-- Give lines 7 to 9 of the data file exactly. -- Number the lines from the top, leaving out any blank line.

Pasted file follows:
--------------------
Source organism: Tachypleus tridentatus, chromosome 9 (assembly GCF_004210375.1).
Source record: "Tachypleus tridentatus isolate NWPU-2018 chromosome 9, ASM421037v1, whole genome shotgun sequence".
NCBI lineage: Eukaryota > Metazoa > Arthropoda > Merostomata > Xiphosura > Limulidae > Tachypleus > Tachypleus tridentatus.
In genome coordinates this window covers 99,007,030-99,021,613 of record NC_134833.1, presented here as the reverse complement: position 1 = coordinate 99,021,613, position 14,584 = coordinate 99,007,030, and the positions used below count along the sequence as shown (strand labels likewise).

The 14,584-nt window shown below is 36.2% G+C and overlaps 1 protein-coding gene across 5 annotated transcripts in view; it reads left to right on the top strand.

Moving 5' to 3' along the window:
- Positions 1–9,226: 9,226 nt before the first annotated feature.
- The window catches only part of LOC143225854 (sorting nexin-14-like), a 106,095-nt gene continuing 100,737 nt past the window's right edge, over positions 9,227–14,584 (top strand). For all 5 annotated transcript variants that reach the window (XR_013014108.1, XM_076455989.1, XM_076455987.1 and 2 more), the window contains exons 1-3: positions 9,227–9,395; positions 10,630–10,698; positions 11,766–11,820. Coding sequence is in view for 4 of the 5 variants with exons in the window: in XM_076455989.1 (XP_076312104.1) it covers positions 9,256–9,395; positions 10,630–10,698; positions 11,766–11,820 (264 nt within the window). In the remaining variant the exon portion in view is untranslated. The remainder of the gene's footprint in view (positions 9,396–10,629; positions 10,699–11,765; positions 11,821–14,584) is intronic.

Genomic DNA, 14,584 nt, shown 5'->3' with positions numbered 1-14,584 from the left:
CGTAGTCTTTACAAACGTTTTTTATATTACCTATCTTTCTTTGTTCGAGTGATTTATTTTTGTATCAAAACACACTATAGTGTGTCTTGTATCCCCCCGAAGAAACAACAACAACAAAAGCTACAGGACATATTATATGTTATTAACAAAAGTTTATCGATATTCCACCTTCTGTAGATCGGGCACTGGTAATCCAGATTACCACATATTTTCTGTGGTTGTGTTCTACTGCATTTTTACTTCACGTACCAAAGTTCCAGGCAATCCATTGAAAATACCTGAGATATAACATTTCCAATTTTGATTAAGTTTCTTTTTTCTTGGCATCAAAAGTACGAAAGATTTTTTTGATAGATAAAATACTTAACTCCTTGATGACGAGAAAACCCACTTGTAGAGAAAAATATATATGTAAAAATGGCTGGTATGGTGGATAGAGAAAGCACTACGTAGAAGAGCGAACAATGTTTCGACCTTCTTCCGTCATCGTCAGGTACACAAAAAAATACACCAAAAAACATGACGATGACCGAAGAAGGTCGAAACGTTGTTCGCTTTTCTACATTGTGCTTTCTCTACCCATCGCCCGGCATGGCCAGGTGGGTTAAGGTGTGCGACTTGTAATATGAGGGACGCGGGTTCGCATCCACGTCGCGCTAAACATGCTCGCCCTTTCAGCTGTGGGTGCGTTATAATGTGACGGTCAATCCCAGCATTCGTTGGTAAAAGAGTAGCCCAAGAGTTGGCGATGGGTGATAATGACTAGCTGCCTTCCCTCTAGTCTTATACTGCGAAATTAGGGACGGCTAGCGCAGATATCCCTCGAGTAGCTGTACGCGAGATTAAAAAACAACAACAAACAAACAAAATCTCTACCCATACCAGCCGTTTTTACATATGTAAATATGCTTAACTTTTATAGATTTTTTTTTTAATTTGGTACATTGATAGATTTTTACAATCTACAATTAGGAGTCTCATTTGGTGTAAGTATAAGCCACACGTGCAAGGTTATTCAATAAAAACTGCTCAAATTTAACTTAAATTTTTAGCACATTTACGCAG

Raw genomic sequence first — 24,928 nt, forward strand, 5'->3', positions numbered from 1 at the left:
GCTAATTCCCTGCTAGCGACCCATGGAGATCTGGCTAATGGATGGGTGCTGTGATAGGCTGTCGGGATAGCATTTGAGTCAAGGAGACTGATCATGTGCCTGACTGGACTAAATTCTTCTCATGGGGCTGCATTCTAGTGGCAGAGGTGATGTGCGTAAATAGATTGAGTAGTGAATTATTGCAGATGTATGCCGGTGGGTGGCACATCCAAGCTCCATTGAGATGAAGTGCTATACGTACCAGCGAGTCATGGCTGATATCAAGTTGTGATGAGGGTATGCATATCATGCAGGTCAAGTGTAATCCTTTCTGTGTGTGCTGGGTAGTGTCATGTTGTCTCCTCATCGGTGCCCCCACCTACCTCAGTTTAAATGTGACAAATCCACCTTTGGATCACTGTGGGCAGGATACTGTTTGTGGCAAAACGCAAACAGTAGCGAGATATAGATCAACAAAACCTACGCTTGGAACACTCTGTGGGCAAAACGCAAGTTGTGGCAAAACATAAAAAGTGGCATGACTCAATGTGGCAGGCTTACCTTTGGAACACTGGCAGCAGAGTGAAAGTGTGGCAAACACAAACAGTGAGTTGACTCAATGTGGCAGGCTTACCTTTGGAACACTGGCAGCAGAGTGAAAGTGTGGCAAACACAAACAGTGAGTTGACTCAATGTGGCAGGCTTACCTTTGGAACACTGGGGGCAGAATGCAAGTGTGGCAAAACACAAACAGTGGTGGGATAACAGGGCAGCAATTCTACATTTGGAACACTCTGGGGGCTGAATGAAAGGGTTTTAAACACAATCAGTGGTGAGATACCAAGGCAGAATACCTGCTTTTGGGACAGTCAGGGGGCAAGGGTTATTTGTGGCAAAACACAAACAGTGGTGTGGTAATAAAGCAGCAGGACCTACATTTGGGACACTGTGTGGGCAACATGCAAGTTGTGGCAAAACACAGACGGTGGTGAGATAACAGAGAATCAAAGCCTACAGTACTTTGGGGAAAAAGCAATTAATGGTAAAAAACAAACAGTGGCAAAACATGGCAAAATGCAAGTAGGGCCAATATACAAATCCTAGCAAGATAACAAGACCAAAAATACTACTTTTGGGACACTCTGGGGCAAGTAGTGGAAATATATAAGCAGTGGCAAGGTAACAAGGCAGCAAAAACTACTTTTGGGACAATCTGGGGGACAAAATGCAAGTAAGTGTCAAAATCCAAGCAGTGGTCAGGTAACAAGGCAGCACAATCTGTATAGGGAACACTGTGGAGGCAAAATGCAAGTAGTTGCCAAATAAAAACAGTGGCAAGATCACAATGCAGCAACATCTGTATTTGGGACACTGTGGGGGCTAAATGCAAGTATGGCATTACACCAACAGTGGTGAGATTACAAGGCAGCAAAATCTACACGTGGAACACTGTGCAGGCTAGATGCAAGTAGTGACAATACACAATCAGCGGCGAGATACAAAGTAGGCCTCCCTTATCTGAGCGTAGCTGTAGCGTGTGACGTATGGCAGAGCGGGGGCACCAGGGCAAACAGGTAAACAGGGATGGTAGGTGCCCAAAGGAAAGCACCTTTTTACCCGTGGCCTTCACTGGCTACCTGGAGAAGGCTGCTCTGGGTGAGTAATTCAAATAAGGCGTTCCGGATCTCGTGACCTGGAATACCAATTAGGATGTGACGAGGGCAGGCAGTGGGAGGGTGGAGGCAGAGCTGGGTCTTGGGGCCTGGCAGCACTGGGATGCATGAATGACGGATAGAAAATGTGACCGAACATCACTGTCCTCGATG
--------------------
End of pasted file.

- Positions 1–9,226: 9,226 nt before the first annotated feature.
- The window catches only part of LOC143225854 (sorting nexin-14-like), a 106,095-nt gene continuing 100,737 nt past the window's right edge, over positions 9,227–14,584 (top strand). For all 5 annotated transcript variants that reach the window (XR_013014108.1, XM_076455989.1, XM_076455987.1 and 2 more), the window contains exons 1-3: positions 9,227–9,395; positions 10,630–10,698; positions 11,766–11,820. Coding sequence is in view for 4 of the 5 variants with exons in the window: in XM_076455989.1 (XP_076312104.1) it covers positions 9,256–9,395; positions 10,630–10,698; positions 11,766–11,820 (264 nt within the window). In the remaining variant the exon portion in view is untranslated. The remainder of the gene's footprint in view (positions 9,396–10,629; positions 10,699–11,765; positions 11,821–14,584) is intronic.

Genomic DNA, 14,584 nt, shown 5'->3' with positions numbered 1-14,584 from the left: